Some Neurological Diseases are due to imbalances of NeuroTransmitters, Parkinson's Disease is from a Dopamine deficiency and Huntington's Disease from the malfunctioning of an Inhibitory NeuroTransmitter.

NorEpinephrine is a NeuroTransmitter found mainly in areas of the Brain that are involved in governing Autonomic Nervous System activity, especially Blood Pressure and Heart Rate.

Aromatic L - Amino Acid Deficiency

Aromatic L - Amino Acid Decarboxylase Deficiency: an enzyme of the Lyase Class that Catalyzes the Decarboxylation of Aromatic Amino Acids, notably converting Dopa to Dopamine, Tryptophan to Tryptamine, and HydroxyTryptophan to Serotonin.

The enzyme is then bound to a Pyridoxal Phosphate Cofactor and occurs particularly in the Liver, Kidney, Brain, and Vas Deferens.

Clinical Presentation: symptoms may include Temperature Instability, Ptosis of the Eyelids, HyperSalivation, Distal Chorea, Swallowing Difficulties, Drowsiness, Irritability, Truncal Hypotonia, Oculogyric Crises, Pinpoint Pupils.

Also See
Aromatic L-Amino Acid Decarboxylase Deficiency
(ALADD) Home Page

Adrenergic Systems

NorEpinephrine is synthesized from Dopamine via the enzyme Dopamine-ß-hydroxylase and can be further metabolized to Epinephrine through the action of Phenylethanolamine-N-methyl Transferase.

Both NorEpinephrine and Epinephrine are found in the Sympathetic Nervous System and in Neurons originating from the Locus Coeruleus.  See: Limbic System

ß-Adrenergic Receptors have a greater affinity for Isoproterenol than for Epinephrine or NorEpinephrine. Epinephrine also is more potent than NorEpinephrine at these receptors.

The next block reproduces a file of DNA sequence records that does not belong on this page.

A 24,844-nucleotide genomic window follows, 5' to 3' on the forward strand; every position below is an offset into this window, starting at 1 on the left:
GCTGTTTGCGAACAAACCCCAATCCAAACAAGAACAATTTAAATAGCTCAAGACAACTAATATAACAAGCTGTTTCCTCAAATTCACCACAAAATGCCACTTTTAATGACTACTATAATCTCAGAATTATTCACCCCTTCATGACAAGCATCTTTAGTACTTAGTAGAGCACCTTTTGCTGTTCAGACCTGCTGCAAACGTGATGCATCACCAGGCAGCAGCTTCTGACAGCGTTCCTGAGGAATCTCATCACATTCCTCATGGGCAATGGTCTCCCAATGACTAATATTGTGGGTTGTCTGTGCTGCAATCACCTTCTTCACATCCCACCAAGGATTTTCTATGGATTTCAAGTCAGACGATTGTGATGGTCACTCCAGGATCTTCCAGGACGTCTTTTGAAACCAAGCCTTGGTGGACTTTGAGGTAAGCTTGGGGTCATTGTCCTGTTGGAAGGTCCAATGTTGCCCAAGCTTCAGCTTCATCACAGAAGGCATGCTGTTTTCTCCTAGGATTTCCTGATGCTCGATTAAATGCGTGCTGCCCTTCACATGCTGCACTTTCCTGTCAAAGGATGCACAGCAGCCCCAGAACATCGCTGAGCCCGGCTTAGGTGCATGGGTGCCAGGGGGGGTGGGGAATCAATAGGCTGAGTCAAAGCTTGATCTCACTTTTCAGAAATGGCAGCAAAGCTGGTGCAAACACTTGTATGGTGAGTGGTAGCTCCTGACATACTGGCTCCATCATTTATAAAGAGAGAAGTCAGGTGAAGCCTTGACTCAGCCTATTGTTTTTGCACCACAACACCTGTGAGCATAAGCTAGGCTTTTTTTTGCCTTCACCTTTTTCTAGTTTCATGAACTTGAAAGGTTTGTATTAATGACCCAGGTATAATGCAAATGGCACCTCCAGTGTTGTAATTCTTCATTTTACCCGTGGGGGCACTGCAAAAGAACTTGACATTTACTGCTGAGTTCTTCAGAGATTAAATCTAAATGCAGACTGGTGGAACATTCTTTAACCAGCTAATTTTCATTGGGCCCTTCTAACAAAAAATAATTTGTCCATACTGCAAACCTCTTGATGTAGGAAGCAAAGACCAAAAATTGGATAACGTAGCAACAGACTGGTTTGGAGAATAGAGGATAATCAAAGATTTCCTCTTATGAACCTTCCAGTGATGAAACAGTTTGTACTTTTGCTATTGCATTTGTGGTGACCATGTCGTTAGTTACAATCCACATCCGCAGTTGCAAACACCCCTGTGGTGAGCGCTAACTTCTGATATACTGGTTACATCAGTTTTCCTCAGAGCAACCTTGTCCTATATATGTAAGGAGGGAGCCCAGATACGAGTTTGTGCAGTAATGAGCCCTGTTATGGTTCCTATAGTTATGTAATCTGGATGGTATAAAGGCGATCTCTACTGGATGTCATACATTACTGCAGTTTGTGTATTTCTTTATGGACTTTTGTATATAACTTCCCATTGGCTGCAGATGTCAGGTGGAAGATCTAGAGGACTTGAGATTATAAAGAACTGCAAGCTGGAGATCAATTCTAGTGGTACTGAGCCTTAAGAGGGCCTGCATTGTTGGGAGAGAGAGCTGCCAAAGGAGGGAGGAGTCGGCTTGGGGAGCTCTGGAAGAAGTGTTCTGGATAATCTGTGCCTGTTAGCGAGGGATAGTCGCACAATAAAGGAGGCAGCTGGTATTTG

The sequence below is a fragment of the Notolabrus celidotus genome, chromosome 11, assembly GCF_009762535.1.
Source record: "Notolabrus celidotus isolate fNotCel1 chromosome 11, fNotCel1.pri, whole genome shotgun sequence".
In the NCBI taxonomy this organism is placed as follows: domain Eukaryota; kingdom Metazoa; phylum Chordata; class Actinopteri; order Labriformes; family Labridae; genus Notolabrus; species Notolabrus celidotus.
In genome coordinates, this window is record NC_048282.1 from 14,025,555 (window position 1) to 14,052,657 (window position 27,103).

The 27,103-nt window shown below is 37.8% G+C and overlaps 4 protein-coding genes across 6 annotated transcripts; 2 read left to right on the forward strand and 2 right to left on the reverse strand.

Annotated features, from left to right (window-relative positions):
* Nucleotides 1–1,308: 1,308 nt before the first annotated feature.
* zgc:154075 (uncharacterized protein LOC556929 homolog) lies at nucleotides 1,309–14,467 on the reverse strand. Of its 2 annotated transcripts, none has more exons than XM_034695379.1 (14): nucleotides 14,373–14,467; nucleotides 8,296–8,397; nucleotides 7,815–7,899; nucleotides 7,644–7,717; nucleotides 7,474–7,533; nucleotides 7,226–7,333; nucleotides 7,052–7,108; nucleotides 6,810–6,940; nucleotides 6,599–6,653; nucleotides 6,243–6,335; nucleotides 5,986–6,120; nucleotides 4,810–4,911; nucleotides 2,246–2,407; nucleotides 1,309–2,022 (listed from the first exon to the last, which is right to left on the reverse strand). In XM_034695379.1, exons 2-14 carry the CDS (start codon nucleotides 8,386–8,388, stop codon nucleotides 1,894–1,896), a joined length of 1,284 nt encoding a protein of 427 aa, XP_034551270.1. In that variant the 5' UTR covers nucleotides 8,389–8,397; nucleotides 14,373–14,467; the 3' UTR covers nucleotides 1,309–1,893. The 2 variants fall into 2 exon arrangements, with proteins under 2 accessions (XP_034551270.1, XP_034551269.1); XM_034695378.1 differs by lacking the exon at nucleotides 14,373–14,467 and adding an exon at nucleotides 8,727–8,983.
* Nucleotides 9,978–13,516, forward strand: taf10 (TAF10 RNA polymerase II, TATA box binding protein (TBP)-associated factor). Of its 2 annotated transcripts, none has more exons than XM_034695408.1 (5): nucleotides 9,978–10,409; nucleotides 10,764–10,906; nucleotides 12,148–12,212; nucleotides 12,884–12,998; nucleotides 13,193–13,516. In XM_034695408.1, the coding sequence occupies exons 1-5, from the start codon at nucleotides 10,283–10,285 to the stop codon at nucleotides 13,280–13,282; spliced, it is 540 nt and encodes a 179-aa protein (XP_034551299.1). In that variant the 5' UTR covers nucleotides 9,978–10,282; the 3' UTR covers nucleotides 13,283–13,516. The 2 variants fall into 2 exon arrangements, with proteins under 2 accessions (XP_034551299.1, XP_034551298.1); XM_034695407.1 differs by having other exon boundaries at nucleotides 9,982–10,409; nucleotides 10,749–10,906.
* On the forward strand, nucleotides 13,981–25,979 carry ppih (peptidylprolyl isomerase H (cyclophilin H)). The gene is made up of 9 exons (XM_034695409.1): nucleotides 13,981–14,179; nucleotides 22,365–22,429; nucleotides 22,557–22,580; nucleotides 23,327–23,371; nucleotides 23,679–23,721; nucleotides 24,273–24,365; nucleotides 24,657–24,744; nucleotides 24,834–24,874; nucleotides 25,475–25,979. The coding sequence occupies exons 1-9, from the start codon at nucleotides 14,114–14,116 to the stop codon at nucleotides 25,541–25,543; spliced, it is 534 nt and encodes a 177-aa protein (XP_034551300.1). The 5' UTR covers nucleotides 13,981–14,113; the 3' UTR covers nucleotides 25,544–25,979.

MonoAmine Oxidase (MAO) Inhibitors and TriCyclic AntiDepressants act in the Brain to Elevate Mood & Decrease Depression, hence the term AntiDepressants.

MAO catalyzes the inactivation of most MonoAmines, including the CatecholAmines: Serotonin and Histamine, although selective compounds have been developed for the two Isoforms.

Adrenergic alpha-Receptors mediate VasoConstriction, Contractions of the Uterus, Pupillary Dilation, and Inhibition of Intestinal Peristalsis.

Adrenergic ß-Receptors mediate BronchoDilation, VasoDilation, Inhibit Uterine Contractions, and Stimulate Myocardial Contractions. Often the physiological effects of each receptor subtype serve to counteract the effects of each other.

Imbalances in NeuroTransmitter levels are thought to play a role in Depression. If Neurons don't produce enough of these chemicals, Nerve messages aren't communicated, and areas of the Brain may not receive stimulation.

Lack of stimulation to the Limbic System and HypoThalamus, areas that control Mood and Emotion, may reduce activity in these areas and result in Depression.

ß-Adrenergic receptors are found in the Central Nervous System within the Cerebral Cortex, Striatum and Hippocampus.

NorAdrenergic Systems derive from the Locus Coeruleus, a small Nucleus located in the BrainStem that projects throughout the Brain. Within the Brain, NorAdrenaline stimulates Adenylate Cyclase through ß-Adrenergic Receptors as in Peripheral tissues.

Serotonin facilitates communications between Neurons involved in Tonic and Gross Motor Functions (torso and limbs), and tend not to make connections with Neurons governing episodic behavior and fine movements.

The system acts to inhibit Sensory information processing, while coordinating Autonomic and NeuroEndocrine functions with the specific demands of motor activities.